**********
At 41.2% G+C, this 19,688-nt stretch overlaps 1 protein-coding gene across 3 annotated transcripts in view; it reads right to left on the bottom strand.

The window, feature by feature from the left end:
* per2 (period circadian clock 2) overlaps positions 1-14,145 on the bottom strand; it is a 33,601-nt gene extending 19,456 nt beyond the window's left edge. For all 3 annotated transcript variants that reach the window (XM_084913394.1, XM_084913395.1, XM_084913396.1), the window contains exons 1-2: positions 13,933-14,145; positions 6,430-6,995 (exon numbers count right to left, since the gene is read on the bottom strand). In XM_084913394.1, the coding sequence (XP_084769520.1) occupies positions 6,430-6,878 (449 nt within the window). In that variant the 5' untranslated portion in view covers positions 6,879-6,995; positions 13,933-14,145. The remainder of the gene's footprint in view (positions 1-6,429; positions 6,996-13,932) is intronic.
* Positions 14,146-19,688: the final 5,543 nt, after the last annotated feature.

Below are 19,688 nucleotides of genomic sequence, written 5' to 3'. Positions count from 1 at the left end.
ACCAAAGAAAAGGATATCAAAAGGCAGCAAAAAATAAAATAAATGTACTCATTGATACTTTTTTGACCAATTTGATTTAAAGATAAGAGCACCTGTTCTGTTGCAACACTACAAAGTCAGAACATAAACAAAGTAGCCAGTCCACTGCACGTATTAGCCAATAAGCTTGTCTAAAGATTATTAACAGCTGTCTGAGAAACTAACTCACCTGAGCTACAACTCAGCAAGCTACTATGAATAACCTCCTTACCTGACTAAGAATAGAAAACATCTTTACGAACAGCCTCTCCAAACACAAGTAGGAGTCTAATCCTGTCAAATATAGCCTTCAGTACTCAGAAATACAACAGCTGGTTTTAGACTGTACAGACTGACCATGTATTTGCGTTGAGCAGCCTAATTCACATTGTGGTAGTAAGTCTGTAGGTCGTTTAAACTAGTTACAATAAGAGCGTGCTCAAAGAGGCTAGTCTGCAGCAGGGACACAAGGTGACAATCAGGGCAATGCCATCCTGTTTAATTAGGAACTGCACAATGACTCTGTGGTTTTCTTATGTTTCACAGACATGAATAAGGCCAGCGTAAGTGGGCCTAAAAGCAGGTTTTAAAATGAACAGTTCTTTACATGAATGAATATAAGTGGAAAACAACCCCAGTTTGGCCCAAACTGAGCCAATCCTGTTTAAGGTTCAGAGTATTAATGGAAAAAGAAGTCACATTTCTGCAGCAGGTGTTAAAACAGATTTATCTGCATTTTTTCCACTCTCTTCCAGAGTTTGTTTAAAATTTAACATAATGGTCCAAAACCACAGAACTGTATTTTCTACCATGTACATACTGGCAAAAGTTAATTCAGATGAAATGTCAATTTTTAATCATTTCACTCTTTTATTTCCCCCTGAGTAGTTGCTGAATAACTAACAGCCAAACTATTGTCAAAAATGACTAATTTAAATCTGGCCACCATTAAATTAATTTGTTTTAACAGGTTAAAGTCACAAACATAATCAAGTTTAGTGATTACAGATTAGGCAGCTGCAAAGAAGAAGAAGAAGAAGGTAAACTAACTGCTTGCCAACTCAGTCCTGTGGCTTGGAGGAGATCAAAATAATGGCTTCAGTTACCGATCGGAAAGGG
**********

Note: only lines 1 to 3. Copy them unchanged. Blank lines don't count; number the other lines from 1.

At 41.2% G+C, this 19,688-nt stretch overlaps 1 protein-coding gene across 3 annotated transcripts in view; it reads right to left on the bottom strand.

The window, feature by feature from the left end:
* per2 (period circadian clock 2) overlaps positions 1-14,145 on the bottom strand; it is a 33,601-nt gene extending 19,456 nt beyond the window's left edge. For all 3 annotated transcript variants that reach the window (XM_084913394.1, XM_084913395.1, XM_084913396.1), the window contains exons 1-2: positions 13,933-14,145; positions 6,430-6,995 (exon numbers count right to left, since the gene is read on the bottom strand). In XM_084913394.1, the coding sequence (XP_084769520.1) occupies positions 6,430-6,878 (449 nt within the window). In that variant the 5' untranslated portion in view covers positions 6,879-6,995; positions 13,933-14,145. The remainder of the gene's footprint in view (positions 1-6,429; positions 6,996-13,932) is intronic.